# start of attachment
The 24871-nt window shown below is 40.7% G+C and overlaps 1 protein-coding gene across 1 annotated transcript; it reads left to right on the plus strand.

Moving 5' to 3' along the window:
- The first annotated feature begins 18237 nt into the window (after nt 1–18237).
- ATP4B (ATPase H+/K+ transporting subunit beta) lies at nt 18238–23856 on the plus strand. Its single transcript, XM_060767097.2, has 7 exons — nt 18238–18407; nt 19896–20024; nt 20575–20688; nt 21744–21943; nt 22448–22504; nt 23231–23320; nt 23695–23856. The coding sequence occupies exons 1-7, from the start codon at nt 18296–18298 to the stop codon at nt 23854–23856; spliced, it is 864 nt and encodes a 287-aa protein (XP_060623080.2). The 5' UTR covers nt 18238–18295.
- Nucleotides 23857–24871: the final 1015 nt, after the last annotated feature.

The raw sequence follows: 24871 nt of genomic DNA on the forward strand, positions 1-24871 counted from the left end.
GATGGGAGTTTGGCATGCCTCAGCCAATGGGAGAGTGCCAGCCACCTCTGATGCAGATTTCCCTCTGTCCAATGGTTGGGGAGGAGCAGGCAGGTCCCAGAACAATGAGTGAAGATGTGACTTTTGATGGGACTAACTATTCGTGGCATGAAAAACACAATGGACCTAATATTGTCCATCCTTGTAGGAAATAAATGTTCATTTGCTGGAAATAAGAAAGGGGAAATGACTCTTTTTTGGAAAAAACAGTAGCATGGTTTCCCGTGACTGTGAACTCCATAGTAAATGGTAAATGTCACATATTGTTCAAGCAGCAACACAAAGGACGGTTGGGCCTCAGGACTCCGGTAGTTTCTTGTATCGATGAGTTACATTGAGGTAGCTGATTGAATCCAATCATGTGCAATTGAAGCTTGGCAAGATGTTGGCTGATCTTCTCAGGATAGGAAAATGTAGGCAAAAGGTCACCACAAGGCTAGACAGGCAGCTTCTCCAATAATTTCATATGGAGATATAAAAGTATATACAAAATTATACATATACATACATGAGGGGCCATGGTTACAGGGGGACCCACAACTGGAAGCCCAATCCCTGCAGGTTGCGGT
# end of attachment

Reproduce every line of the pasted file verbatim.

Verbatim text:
The 24871-nt window shown below is 40.7% G+C and overlaps 1 protein-coding gene across 1 annotated transcript; it reads left to right on the plus strand.

Moving 5' to 3' along the window:
- The first annotated feature begins 18237 nt into the window (after nt 1–18237).
- ATP4B (ATPase H+/K+ transporting subunit beta) lies at nt 18238–23856 on the plus strand. Its single transcript, XM_060767097.2, has 7 exons — nt 18238–18407; nt 19896–20024; nt 20575–20688; nt 21744–21943; nt 22448–22504; nt 23231–23320; nt 23695–23856. The coding sequence occupies exons 1-7, from the start codon at nt 18296–18298 to the stop codon at nt 23854–23856; spliced, it is 864 nt and encodes a 287-aa protein (XP_060623080.2). The 5' UTR covers nt 18238–18295.
- Nucleotides 23857–24871: the final 1015 nt, after the last annotated feature.

The raw sequence follows: 24871 nt of genomic DNA on the forward strand, positions 1-24871 counted from the left end.
GATGGGAGTTTGGCATGCCTCAGCCAATGGGAGAGTGCCAGCCACCTCTGATGCAGATTTCCCTCTGTCCAATGGTTGGGGAGGAGCAGGCAGGTCCCAGAACAATGAGTGAAGATGTGACTTTTGATGGGACTAACTATTCGTGGCATGAAAAACACAATGGACCTAATATTGTCCATCCTTGTAGGAAATAAATGTTCATTTGCTGGAAATAAGAAAGGGGAAATGACTCTTTTTTGGAAAAAACAGTAGCATGGTTTCCCGTGACTGTGAACTCCATAGTAAATGGTAAATGTCACATATTGTTCAAGCAGCAACACAAAGGACGGTTGGGCCTCAGGACTCCGGTAGTTTCTTGTATCGATGAGTTACATTGAGGTAGCTGATTGAATCCAATCATGTGCAATTGAAGCTTGGCAAGATGTTGGCTGATCTTCTCAGGATAGGAAAATGTAGGCAAAAGGTCACCACAAGGCTAGACAGGCAGCTTCTCCAATAATTTCATATGGAGATATAAAAGTATATACAAAATTATACATATACATACATGAGGGGCCATGGTTACAGGGGGACCCACAACTGGAAGCCCAATCCCTGCAGGTTGCGGT